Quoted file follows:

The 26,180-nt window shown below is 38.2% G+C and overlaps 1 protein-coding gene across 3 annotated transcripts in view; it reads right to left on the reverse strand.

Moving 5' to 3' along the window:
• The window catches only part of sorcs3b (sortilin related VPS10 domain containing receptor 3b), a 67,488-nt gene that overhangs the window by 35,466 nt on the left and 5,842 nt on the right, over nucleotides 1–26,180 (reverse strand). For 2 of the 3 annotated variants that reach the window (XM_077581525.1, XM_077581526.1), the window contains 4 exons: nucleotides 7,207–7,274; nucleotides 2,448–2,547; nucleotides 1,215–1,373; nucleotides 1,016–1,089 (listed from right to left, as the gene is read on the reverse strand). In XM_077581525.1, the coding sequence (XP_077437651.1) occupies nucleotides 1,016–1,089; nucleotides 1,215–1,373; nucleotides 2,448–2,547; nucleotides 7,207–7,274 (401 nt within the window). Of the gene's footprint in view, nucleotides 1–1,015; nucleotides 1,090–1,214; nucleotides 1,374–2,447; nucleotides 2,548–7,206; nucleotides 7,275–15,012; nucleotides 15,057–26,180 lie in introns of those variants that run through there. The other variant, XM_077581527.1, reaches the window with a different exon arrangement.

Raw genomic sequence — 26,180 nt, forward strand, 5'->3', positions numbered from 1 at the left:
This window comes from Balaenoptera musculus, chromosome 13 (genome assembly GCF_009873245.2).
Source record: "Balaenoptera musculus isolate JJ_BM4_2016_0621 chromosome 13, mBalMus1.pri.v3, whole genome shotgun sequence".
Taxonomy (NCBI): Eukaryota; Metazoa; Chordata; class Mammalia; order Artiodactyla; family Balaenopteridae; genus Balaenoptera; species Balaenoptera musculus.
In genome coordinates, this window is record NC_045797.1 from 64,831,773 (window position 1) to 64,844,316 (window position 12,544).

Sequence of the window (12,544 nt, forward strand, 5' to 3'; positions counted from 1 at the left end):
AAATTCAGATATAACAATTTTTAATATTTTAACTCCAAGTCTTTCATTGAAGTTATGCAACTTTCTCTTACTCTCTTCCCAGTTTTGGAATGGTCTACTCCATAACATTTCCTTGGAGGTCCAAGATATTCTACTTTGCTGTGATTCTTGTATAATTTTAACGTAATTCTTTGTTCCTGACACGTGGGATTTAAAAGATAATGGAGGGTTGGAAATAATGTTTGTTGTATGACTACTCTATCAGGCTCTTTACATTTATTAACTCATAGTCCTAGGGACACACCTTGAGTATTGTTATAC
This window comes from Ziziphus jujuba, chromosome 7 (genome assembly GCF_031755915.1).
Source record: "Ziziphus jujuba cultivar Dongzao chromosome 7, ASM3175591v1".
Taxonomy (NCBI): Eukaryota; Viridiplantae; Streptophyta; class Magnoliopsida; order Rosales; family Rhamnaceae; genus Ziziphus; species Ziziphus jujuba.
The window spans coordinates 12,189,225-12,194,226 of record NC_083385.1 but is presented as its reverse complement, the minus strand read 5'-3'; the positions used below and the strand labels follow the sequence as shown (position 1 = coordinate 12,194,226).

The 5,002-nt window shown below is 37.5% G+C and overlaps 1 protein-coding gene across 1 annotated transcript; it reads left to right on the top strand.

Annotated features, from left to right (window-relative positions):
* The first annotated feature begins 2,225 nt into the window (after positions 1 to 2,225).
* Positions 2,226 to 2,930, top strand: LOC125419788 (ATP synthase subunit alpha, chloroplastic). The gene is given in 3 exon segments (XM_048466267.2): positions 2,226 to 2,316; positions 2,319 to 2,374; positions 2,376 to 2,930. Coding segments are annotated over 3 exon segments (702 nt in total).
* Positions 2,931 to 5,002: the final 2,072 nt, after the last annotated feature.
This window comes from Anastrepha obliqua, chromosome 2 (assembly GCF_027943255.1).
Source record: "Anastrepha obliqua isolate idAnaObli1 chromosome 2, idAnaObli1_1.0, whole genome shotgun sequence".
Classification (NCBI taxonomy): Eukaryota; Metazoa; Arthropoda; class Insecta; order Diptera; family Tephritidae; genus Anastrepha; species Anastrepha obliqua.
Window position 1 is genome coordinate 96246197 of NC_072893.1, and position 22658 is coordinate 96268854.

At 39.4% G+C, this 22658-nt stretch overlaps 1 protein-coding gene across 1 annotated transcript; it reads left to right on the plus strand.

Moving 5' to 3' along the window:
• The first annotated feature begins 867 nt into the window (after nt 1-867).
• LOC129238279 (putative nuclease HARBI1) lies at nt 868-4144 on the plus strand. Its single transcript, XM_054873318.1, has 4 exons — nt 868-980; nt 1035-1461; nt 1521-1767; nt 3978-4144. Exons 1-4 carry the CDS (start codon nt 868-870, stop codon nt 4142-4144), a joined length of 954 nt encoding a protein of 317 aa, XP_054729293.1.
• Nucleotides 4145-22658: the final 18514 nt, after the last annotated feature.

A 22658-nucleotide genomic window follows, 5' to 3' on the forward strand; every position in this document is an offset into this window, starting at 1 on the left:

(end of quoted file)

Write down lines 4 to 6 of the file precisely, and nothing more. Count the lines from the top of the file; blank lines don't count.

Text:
Raw genomic sequence — 26,180 nt, forward strand, 5'->3', positions numbered from 1 at the left:
This window comes from Balaenoptera musculus, chromosome 13 (genome assembly GCF_009873245.2).
Source record: "Balaenoptera musculus isolate JJ_BM4_2016_0621 chromosome 13, mBalMus1.pri.v3, whole genome shotgun sequence".